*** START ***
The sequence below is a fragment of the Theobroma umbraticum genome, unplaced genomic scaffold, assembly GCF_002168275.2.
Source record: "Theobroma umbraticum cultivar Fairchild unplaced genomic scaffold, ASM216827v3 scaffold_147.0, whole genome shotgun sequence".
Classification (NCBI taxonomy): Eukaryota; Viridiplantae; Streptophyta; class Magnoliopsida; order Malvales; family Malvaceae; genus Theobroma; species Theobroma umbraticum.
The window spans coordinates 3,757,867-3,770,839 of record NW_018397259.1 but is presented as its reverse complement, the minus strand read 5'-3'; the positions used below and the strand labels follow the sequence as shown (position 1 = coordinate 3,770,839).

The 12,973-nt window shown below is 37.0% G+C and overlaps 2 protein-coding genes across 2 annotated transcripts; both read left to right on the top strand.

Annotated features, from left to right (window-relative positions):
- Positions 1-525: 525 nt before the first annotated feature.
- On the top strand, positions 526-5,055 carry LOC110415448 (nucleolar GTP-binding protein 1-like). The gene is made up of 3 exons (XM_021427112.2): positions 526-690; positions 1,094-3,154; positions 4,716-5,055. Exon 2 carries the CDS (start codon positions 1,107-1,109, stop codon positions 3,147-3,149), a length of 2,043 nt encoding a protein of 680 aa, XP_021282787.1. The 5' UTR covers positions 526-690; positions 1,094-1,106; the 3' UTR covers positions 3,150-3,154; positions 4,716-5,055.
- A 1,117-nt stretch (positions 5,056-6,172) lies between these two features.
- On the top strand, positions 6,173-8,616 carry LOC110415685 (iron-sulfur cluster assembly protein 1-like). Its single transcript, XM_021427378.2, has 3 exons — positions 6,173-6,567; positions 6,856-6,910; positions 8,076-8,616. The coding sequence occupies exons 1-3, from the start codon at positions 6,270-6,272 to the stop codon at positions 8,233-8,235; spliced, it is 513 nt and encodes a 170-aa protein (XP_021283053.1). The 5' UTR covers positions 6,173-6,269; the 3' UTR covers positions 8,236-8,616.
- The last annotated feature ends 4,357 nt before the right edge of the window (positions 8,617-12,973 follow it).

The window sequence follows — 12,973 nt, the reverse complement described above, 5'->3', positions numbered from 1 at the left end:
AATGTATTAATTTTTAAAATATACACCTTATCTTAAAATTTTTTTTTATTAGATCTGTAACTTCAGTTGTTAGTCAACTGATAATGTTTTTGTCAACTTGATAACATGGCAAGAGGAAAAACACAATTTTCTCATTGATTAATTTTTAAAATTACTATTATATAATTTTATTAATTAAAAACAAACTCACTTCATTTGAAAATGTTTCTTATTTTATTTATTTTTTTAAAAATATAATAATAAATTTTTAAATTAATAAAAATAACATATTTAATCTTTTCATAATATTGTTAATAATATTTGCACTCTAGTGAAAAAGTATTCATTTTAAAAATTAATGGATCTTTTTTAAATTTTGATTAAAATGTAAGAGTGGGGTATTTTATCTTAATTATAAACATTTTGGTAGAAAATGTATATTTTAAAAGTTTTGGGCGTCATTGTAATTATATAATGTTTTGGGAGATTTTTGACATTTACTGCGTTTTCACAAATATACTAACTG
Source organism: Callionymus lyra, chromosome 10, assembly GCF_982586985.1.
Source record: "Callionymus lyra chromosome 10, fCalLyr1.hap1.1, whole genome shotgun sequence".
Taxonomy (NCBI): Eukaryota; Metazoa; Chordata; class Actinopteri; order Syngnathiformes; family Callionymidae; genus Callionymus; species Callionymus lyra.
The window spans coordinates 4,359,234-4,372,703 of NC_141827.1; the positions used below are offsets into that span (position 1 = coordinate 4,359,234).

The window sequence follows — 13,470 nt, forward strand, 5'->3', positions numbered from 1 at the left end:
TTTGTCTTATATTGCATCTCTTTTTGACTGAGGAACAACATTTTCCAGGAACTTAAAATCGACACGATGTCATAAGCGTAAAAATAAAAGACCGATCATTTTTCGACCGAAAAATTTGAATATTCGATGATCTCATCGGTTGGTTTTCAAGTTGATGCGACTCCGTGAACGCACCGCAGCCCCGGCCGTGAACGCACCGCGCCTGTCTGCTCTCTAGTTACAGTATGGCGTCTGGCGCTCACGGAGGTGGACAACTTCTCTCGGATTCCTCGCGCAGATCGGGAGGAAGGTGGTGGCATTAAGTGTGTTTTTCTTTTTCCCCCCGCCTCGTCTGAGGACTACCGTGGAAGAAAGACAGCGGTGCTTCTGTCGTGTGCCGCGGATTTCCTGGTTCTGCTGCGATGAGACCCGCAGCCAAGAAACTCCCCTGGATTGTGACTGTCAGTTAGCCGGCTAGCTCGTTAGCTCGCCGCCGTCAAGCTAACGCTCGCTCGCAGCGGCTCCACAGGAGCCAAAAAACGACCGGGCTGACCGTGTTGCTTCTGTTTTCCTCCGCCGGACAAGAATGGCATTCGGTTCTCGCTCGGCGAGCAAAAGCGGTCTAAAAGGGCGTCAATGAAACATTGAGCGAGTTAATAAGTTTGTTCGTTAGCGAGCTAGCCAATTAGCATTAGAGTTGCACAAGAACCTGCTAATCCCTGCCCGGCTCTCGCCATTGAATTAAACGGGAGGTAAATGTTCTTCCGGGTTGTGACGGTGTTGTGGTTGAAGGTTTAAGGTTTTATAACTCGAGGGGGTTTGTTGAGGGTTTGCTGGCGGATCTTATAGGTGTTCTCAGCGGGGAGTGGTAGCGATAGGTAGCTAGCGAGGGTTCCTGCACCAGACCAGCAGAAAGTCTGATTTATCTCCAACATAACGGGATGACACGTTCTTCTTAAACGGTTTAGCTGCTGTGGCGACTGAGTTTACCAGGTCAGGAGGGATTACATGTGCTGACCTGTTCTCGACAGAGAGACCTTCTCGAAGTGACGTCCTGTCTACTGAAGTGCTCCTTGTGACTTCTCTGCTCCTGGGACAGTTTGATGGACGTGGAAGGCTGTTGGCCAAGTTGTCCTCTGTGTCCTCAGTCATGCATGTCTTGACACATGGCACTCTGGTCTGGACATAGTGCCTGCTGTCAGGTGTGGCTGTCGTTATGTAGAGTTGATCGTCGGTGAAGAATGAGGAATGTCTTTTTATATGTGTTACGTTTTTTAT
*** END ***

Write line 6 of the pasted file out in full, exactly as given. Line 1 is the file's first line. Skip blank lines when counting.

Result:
Annotated features, from left to right (window-relative positions):